The recent issue of America magazine featured an article by Father Francis X. Hezel, S.J. which resulted from a recent trip to his native city, Buffalo. He wrote of older areas of the city; stores in which his family had shopped; schools and churches that once served as the cornerstone of neighborhoods. Buildings both secular and religious are now used for other purposes. Having lived the majority of my life in that city, I could easily relate to much that Father Hezel wrote. It was a trip down memory lane for me too. I enjoyed the few minutes of reminiscing about days gone by, days when the Church and its institutions were expanding to meet the needs of its growing membership. Father spoke about “the emotional tug to recapture our past and comfort ourselves in it.” I know there are times when I try to do that when I ride down streets in neighborhoods that were a part of my youth.
As I reflected on Father Hezel’s article, I thought of the people of Syracuse and those scattered throughout the seven counties of our diocese. How many of you have been impacted by necessary changes that have taken place in the structure of our diocese. As you ride through neighborhoods or walk city streets that have changed so much in the past 50 years, you too remember the past with affection and perhaps with nostalgia for what was once but is no more. Our rural communities are not exempt from change either. Population shifts away from small towns to the city and from cities to the suburbs or to other areas of our country have greatly impacted the local church.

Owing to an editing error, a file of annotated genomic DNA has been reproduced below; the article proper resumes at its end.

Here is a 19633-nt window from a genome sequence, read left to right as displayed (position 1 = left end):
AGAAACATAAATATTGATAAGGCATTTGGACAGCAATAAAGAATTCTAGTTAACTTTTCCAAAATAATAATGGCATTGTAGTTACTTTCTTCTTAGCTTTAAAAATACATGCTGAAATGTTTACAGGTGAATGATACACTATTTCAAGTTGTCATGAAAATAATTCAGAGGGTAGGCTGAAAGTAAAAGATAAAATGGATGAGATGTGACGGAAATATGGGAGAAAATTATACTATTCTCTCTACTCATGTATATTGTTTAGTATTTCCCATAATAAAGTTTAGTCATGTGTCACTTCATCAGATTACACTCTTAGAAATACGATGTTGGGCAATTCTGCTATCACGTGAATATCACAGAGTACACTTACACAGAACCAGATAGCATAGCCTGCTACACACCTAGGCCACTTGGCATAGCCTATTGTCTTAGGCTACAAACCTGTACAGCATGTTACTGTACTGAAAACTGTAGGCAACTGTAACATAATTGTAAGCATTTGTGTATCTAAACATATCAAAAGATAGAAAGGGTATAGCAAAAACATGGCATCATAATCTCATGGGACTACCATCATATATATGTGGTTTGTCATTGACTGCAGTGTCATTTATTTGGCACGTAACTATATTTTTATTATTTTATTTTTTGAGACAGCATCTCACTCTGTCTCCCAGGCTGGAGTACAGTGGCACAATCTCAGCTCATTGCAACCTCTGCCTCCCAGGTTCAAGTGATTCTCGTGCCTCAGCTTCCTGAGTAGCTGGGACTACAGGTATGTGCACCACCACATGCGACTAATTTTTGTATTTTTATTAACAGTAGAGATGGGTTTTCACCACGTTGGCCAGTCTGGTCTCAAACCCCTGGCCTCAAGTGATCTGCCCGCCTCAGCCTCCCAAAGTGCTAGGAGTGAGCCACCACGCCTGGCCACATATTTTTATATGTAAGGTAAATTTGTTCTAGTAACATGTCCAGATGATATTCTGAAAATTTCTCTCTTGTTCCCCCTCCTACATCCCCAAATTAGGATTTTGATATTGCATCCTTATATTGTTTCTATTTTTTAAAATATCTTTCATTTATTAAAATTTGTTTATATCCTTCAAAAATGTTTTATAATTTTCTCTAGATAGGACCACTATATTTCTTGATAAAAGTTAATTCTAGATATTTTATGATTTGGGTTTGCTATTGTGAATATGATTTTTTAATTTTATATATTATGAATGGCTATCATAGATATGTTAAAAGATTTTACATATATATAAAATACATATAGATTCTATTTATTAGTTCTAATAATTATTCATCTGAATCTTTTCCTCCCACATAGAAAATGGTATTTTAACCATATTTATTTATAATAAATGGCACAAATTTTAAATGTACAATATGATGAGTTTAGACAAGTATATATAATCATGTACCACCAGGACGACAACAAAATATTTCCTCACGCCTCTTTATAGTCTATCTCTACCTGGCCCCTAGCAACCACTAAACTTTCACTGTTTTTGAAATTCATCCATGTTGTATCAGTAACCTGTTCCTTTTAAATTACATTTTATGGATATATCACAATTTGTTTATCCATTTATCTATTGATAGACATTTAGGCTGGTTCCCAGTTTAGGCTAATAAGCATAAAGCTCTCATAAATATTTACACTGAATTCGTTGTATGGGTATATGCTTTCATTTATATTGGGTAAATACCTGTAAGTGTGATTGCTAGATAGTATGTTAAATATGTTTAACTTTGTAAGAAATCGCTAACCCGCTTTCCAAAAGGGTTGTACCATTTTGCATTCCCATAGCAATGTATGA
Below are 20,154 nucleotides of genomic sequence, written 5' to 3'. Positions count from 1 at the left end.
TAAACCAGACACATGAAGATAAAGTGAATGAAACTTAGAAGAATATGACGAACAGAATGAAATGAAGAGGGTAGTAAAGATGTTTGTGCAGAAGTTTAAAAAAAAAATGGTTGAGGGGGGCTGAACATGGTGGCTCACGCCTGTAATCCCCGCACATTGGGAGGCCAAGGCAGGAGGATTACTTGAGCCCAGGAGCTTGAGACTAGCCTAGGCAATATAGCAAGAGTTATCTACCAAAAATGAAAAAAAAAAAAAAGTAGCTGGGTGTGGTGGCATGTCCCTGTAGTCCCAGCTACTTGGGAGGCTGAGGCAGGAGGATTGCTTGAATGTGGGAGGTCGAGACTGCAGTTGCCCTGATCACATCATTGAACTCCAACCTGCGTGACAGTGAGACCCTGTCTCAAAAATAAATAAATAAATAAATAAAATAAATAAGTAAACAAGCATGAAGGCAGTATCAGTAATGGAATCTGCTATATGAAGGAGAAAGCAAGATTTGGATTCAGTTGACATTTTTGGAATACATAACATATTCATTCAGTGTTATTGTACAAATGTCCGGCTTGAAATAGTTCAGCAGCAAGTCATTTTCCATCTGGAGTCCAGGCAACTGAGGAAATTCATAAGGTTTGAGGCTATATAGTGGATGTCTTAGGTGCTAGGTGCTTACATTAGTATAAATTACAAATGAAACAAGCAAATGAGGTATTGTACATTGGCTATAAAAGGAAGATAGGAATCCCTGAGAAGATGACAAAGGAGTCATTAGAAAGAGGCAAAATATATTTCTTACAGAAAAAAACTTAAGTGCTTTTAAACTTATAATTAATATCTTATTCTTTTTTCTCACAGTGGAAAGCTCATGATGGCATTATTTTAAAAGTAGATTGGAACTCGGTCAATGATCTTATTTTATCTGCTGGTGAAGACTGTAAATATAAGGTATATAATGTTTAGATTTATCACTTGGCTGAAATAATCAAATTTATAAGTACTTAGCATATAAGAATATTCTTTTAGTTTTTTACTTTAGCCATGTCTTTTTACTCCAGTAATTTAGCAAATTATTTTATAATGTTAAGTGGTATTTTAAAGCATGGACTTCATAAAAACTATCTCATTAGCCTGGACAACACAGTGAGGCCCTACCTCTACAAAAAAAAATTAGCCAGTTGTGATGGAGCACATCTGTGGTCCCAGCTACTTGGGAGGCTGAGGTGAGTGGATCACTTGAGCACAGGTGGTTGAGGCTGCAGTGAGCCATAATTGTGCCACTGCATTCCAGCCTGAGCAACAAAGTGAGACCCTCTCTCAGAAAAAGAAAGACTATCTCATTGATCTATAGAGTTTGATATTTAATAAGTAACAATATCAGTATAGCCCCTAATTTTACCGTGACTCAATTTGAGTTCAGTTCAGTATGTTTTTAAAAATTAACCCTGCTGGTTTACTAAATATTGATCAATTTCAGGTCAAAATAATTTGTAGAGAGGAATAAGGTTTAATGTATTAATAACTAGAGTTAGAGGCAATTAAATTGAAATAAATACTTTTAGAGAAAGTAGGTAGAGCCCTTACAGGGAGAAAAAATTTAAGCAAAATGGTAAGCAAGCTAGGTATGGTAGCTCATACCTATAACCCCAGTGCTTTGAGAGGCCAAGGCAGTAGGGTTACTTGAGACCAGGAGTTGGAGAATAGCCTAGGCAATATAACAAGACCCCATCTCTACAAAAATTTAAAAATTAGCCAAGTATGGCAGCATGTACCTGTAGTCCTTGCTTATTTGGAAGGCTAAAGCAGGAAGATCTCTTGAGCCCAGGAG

As I was thinking about the past, recognizing the present reality and looking to the future, I made a visit to our diocesan archives. I opened up the 1960 Official Catholic Directory and compared it with the 2010 statistics from the same source. Let me share with you some interesting facts.
In 1960, our diocese was comprised of approximately 350,000 Catholics. They were served in 157 parishes by 321 active diocesan priests and 84 priests who were members of religious orders. Nineteen priests were retired; seven worked outside the diocese. Thus the total number of priests associated with the diocese was 431. They were joined by 27 brothers and 1,032 sisters, serving in our parishes, 20 high schools and 72 parochial elementary schools. Thirty-five thousand students were being educated in Catholic schools and another 56,000 students in religious education programs. The number of infant baptisms that year was 13,494. Eighty-nine young men were preparing for the priesthood in various seminaries.
Fast-forward if you will 50 years. The 2010 directory notes that we now have 284,000 Catholics being served in 136 parishes. We have 154 active diocesan priests and 36 religious order priests. The number of retired priests, many of whom continue to serve according to their ability, is 77. Eleven priests serve outside the diocese. Our total number of priests ministering in the diocese is 278 (153 fewer priests now than we had in 1960). There are now six brothers serving in the diocese and 317 sisters. We have six Catholic high schools and 22 elementary schools serving approximately 5,600 students; 29,000 are enrolled in our religious education programs. There were 3,200 infant baptisms last year. Fifteen young men are preparing for the priesthood.